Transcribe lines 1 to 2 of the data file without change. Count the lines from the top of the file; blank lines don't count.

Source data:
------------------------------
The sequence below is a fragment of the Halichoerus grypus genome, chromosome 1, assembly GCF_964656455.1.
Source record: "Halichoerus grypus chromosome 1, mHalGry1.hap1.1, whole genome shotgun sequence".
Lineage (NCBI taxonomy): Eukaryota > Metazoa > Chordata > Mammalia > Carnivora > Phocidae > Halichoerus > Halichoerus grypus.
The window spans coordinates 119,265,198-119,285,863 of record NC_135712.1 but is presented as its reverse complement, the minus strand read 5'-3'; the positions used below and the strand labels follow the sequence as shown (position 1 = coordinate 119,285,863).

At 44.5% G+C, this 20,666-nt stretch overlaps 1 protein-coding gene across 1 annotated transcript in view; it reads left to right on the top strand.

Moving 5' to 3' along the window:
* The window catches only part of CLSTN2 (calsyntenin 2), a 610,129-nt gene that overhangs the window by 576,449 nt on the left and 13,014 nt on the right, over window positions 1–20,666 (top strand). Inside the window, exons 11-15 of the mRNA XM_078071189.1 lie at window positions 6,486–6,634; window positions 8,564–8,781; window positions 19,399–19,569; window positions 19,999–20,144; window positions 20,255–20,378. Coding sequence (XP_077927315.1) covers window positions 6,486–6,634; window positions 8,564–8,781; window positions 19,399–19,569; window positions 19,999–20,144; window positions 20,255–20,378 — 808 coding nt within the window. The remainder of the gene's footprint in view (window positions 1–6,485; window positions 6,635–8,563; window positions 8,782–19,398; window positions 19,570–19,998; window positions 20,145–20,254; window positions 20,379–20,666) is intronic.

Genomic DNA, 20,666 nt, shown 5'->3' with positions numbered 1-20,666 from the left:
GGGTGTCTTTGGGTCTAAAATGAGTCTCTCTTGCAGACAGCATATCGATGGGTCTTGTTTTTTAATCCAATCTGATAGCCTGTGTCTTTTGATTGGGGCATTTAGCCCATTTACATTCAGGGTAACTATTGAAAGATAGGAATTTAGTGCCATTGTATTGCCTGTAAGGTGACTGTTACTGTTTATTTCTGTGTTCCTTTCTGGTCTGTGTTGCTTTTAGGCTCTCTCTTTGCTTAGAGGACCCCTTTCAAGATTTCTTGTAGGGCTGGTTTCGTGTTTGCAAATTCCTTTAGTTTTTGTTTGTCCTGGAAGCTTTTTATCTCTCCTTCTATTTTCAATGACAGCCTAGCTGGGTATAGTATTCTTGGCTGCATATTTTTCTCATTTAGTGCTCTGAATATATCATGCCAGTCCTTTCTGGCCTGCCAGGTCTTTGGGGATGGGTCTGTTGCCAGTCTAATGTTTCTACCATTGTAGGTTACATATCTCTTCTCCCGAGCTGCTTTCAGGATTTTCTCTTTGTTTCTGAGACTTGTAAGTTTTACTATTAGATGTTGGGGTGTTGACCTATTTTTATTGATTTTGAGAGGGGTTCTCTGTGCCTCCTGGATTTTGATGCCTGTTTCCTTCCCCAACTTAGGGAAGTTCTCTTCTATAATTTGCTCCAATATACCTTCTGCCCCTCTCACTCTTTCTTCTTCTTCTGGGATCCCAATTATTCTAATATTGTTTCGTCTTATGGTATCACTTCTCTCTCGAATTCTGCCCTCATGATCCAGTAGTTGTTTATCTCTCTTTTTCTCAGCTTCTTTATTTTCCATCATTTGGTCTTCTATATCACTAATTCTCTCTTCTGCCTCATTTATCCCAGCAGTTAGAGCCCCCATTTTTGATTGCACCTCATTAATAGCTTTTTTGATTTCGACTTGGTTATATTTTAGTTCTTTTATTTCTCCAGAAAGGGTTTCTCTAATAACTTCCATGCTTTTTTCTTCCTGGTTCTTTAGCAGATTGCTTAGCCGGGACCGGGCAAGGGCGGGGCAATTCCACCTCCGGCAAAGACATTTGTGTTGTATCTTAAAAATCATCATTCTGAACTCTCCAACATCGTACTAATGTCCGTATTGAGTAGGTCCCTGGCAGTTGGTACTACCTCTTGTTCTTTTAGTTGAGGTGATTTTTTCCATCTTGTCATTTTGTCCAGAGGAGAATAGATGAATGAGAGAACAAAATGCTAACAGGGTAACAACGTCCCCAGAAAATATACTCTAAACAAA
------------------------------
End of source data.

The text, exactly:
The sequence below is a fragment of the Halichoerus grypus genome, chromosome 1, assembly GCF_964656455.1.
Source record: "Halichoerus grypus chromosome 1, mHalGry1.hap1.1, whole genome shotgun sequence".